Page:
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glfreak
08-01-2004, 09:38 PM
Hello,

I would like to know what is advantage of using vertex/fragment shaders over the vertex/fragment programs? Do shaders are compiled into assembly programs, or do they have special features implemented in hardware that have no equivalence in v/f programs?

Thanks.

glfreak
08-02-2004, 03:03 AM
Let me put reward my question:

Are shaders implemented on top of vertex/fragment programs? If so how are conditional statements, loops and functions implemented then?

SeskaPeel
08-02-2004, 04:53 AM
Shaders and programs are the same.
For D3D, you say shaders, and for OGL, you say programs.

On top of these, you have high level languages, like CG (agnostic), GLSL (only OGL), or HLSL (only D3D). These languages generate automatically for you assembly shaders/programs.

SeskaPeel.

evanGLizr
08-02-2004, 08:35 AM
Originally posted by wismak:
Let me put reward my question:

Are shaders implemented on top of vertex/fragment programs? If so how are conditional statements, loops and functions implemented then?Unless done internally by the driver for convenience, glsl shaders are not implemented on top of programs. Cg shaders on the other hand are.

What probably happens is that both (glsl) shaders and programs are compiled to an intermediate language(three-address-code/register transfer language/decorated tree) which is optimized using the same code path.

glfreak
08-02-2004, 10:08 AM
Thanks for your answers.
What about functions/conditions? they don't have equivalents in v/f programs, thus they are not implemented on top of them.
Where is general, more efficient choice in the meantime of programmable GPUs?

V-man
08-02-2004, 10:21 AM
That depends on what you mean by v/f programs.

If you means ARBvp/ARBfp 1.0, then these don't represent the state of the art. You have to use NVidia extensions for ARBvp/fp 1.0 or just use NVvp/NVfp (many version).

Or just use GLSL. Or use GLSL with NV extensions.

Efficicency does not matter if you are learning.

Besides, the IHV's are always updating their drivers every 1 or 2 months so sometimes GLSL runs as fast as ARBvp/fp, sometimes not (according to my tests)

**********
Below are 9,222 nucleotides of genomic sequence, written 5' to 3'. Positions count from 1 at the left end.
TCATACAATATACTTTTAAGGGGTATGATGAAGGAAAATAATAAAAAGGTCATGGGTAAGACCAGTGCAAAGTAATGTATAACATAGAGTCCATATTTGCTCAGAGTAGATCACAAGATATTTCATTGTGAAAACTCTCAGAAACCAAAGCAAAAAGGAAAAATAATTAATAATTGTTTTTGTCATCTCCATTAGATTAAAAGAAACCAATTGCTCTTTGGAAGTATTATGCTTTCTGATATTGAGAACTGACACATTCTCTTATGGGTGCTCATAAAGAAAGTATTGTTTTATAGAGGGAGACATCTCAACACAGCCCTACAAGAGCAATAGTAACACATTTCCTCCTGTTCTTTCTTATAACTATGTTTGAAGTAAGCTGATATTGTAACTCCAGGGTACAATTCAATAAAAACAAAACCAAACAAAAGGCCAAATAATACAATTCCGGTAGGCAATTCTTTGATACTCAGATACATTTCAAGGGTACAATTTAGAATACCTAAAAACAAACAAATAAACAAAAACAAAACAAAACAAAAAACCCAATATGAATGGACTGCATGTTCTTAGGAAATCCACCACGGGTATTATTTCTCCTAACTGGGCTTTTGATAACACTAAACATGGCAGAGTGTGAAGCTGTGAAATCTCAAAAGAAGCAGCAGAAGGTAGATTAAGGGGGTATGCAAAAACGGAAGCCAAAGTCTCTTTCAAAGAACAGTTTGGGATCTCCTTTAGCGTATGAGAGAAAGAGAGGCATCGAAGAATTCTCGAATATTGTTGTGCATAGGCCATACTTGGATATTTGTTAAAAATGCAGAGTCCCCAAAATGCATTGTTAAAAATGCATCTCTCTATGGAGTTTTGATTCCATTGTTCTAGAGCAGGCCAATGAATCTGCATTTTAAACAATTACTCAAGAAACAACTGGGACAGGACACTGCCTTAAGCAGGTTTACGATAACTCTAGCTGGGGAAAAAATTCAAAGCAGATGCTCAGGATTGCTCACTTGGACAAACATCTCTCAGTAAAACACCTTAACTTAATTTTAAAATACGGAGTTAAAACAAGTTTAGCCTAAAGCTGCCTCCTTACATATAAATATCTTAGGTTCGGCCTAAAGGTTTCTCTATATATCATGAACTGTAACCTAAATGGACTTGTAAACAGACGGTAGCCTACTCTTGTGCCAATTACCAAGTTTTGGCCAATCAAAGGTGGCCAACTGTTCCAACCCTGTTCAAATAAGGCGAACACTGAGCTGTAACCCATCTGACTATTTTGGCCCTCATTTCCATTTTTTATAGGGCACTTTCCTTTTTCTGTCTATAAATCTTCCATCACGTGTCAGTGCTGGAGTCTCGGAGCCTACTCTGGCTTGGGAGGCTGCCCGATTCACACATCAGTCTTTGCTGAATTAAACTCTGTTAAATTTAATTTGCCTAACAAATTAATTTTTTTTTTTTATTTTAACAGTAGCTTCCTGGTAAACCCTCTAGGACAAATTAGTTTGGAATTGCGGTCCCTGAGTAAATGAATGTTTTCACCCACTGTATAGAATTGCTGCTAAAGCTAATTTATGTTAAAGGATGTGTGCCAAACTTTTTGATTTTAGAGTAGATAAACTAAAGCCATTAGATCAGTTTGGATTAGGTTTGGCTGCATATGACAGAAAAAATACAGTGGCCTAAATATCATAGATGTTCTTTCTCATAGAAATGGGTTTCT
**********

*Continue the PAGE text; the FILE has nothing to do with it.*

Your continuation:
glfreak
08-02-2004, 11:41 AM
So to ensure performance ARBvp/fp is the way to go. But still not understand how functions and conditional statements work.
If shading language is compiled into low level GPU binaries, then it should perform the same as ARBvp/fp if not faster faster.

Korval
08-02-2004, 12:23 PM
If shading language is compiled into low level GPU binaries, then it should perform the same as ARBvp/fp if not faster faster.It took a long time for optimizing C compilers to start beating hand-optimized assembly. While a lot of that time was spent learning how to make good optimizing compilers (knowledge that can, in theory, be transplanted into GPU's), a lot of it is spent actually writing that code.

Also, the GPU paths that are optimized are the ones that are used most frequently. Eventually, ARB_vp/fp will no longer be used, as they will not be upgraded (all future GL shading language features will go into glslang). at that point, when people are using glslang more and more frequently, driver developers will have a significant need to optimize the output of compilers.

glfreak
08-02-2004, 09:23 PM
How do I define and call a function in vertex_program_ARB and fragment_program_ARB?

How do I make a conditional branch in
vertex_program_ARB and fragment_program_ARB?

If it's not possible, then GLSL is directly related to GPU and not implelented on top of assembly programs.

SeskaPeel
08-03-2004, 12:39 AM
That's not because one API lets you do things and that another don't that they have different implementations. It's all a matter of interface.

And for that conditonal stuff, you need latest nv4x GPUs.

SeskaPeel.

Korval
08-03-2004, 09:33 AM
And for that conditonal stuff, you need latest nv4x GPUs.Only in the fragment programs. Vertex programs have had conditional looping since R300/NV30.

V-man
08-03-2004, 07:01 PM
If it's not possible, then GLSL is directly related to GPU and not implelented on top of assembly programs. You are generalizing. Every company does it as they wish.

Nvidia for example has a full blown extensions that represents their own hardware to the fullest and can convert to their NV_vp & NV_fp
You can hack the registry so that it will dump the files.

I think they do this because it is easy for them by design.

I suggest you start with GLSL now. 3dlabs has an SDK with many samples.